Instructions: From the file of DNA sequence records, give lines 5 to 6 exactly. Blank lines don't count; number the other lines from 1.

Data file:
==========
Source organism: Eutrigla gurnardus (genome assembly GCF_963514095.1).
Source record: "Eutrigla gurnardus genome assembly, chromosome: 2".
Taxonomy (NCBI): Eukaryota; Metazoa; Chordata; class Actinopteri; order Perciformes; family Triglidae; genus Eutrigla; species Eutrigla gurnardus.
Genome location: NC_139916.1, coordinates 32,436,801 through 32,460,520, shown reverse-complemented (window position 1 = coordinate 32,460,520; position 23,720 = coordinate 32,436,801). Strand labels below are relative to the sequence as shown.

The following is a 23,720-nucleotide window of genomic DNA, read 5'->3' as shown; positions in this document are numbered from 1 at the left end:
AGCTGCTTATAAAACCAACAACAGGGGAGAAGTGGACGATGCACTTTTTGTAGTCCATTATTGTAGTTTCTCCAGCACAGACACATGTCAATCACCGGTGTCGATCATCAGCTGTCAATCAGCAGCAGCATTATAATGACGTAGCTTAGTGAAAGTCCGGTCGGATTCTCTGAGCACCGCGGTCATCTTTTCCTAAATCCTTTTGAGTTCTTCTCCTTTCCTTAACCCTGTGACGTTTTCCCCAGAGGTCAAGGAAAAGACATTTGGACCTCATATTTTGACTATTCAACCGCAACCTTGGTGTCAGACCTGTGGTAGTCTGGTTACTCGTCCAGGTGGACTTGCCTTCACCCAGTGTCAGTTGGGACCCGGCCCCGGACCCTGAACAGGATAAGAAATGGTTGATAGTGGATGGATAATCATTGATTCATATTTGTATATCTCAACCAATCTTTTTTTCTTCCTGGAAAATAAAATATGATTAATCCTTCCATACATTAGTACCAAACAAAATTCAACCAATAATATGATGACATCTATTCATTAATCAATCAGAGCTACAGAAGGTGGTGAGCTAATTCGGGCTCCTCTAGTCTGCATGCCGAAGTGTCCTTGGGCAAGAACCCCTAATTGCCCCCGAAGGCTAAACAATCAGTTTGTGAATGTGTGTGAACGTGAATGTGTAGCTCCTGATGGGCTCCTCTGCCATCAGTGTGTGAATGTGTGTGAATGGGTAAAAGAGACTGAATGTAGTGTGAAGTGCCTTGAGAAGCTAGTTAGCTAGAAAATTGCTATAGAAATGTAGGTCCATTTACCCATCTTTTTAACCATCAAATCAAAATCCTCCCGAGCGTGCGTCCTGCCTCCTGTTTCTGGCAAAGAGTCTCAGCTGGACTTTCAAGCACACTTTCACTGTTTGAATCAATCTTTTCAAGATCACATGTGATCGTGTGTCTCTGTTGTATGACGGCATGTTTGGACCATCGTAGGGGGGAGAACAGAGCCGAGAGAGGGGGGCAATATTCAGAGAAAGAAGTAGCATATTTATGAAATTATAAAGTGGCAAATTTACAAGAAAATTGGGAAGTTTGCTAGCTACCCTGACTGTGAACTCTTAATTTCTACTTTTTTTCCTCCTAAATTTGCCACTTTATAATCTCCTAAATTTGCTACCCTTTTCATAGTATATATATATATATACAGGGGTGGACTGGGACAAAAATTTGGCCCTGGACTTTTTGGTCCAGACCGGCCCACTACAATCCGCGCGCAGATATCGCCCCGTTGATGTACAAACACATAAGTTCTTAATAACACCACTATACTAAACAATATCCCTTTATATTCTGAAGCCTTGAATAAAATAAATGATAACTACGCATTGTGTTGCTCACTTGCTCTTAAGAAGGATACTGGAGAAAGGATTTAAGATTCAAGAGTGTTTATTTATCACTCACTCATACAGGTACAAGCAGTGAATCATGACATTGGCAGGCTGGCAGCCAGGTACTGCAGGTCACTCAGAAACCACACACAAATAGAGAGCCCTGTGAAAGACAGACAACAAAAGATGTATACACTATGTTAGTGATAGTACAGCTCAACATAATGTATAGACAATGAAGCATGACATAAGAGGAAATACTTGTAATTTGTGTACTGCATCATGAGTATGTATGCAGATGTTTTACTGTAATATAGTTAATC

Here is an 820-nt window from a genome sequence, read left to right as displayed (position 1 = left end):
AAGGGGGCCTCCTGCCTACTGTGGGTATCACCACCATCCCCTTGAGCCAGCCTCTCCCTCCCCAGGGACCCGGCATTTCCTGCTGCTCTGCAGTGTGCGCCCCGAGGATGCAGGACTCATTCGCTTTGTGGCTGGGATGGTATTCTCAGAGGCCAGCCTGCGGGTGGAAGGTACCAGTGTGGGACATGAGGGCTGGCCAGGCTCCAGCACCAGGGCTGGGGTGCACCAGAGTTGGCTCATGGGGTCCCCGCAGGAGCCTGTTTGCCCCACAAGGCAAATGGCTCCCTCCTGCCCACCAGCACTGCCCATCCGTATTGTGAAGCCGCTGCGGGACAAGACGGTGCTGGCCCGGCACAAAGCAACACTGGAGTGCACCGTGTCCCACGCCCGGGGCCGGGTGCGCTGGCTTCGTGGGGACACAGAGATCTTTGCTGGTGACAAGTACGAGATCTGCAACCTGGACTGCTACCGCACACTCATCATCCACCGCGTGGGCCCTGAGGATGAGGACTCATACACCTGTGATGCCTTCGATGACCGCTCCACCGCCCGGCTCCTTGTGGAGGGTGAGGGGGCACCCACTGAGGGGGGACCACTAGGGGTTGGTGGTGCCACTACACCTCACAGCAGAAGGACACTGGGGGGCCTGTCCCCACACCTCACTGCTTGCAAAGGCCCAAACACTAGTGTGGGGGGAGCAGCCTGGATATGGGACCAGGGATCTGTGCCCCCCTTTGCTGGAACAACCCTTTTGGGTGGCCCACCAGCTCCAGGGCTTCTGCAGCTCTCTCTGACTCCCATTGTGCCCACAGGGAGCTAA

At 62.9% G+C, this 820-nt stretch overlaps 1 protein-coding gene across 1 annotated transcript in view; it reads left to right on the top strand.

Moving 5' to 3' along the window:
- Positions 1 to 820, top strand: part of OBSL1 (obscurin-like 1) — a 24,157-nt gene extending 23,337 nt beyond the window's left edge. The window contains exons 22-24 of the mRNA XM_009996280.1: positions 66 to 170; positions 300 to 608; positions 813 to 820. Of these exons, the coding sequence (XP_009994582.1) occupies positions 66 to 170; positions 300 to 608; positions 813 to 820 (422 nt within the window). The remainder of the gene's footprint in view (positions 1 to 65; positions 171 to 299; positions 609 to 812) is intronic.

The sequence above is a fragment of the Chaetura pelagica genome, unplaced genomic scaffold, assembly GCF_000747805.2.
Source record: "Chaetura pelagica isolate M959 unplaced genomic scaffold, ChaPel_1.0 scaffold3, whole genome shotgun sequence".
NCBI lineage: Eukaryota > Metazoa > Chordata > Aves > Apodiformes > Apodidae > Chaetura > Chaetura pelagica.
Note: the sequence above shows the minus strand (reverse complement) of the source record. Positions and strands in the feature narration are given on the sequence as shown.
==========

The following is a 23,720-nucleotide window of genomic DNA, read 5'->3' as shown; positions in this document are numbered from 1 at the left end:
AGCTGCTTATAAAACCAACAACAGGGGAGAAGTGGACGATGCACTTTTTGTAGTCCATTATTGTAGTTTCTCCAGCACAGACACATGTCAATCACCGGTGTCGATCATCAGCTGTCAATCAGCAGCAGCATTATAATGACGTAGCTTAGTGAAAGTCCGGTCGGATTCTCTGAGCACCGCGGTCATCTTTTCCTAAATCCTTTTGAGTTCTTCTCCTTTCCTTAACCCTGTGACGTTTTCCCCAGAGGTCAAGGAAAAGACATTTGGACCTCATATTTTGACTATTCAACCGCAACCTTGGTGTCAGACCTGTGGTAGTCTGGTTACTCGTCCAGGTGGACTTGCCTTCACCCAGTGTCAGTTGGGACCCGGCCCCGGACCCTGAACAGGATAAGAAATGGTTGATAGTGGATGGATAATCATTGATTCATATTTGTATATCTCAACCAATCTTTTTTTCTTCCTGGAAAATAAAATATGATTAATCCTTCCATACATTAGTACCAAACAAAATTCAACCAATAATATGATGACATCTATTCATTAATCAATCAGAGCTACAGAAGGTGGTGAGCTAATTCGGGCTCCTCTAGTCTGCATGCCGAAGTGTCCTTGGGCAAGAACCCCTAATTGCCCCCGAAGGCTAAACAATCAGTTTGTGAATGTGTGTGAACGTGAATGTGTAGCTCCTGATGGGCTCCTCTGCCATCAGTGTGTGAATGTGTGTGAATGGGTAAAAGAGACTGAATGTAGTGTGAAGTGCCTTGAGAAGCTAGTTAGCTAGAAAATTGCTATAGAAATGTAGGTCCATTTACCCATCTTTTTAACCATCAAATCAAAATCCTCCCGAGCGTGCGTCCTGCCTCCTGTTTCTGGCAAAGAGTCTCAGCTGGACTTTCAAGCACACTTTCACTGTTTGAATCAATCTTTTCAAGATCACATGTGATCGTGTGTCTCTGTTGTATGACGGCATGTTTGGACCATCGTAGGGGGGAGAACAGAGCCGAGAGAGGGGGGCAATATTCAGAGAAAGAAGTAGCATATTTATGAAATTATAAAGTGGCAAATTTACAAGAAAATTGGGAAGTTTGCTAGCTACCCTGACTGTGAACTCTTAATTTCTACTTTTTTTCCTCCTAAATTTGCCACTTTATAATCTCCTAAATTTGCTACCCTTTTCATAGTATATATATATATATACAGGGGTGGACTGGGACAAAAATTTGGCCCTGGACTTTTTGGTCCAGACCGGCCCACTACAATCCGCGCGCAGATATCGCCCCGTTGATGTACAAACACATAAGTTCTTAATAACACCACTATACTAAACAATATCCCTTTATATTCTGAAGCCTTGAATAAAATAAATGATAACTACGCATTGTGTTGCTCACTTGCTCTTAAGAAGGATACTGGAGAAAGGATTTAAGATTCAAGAGTGTTTATTTATCACTCACTCATACAGGTACAAGCAGTGAATCATGACATTGGCAGGCTGGCAGCCAGGTACTGCAGGTCACTCAGAAACCACACACAAATAGAGAGCCCTGTGAAAGACAGACAACAAAAGATGTATACACTATGTTAGTGATAGTACAGCTCAACATAATGTATAGACAATGAAGCATGACATAAGAGGAAATACTTGTAATTTGTGTACTGCATCATGAGTATGTATGCAGATGTTTTACTGTAATATAGTTAATC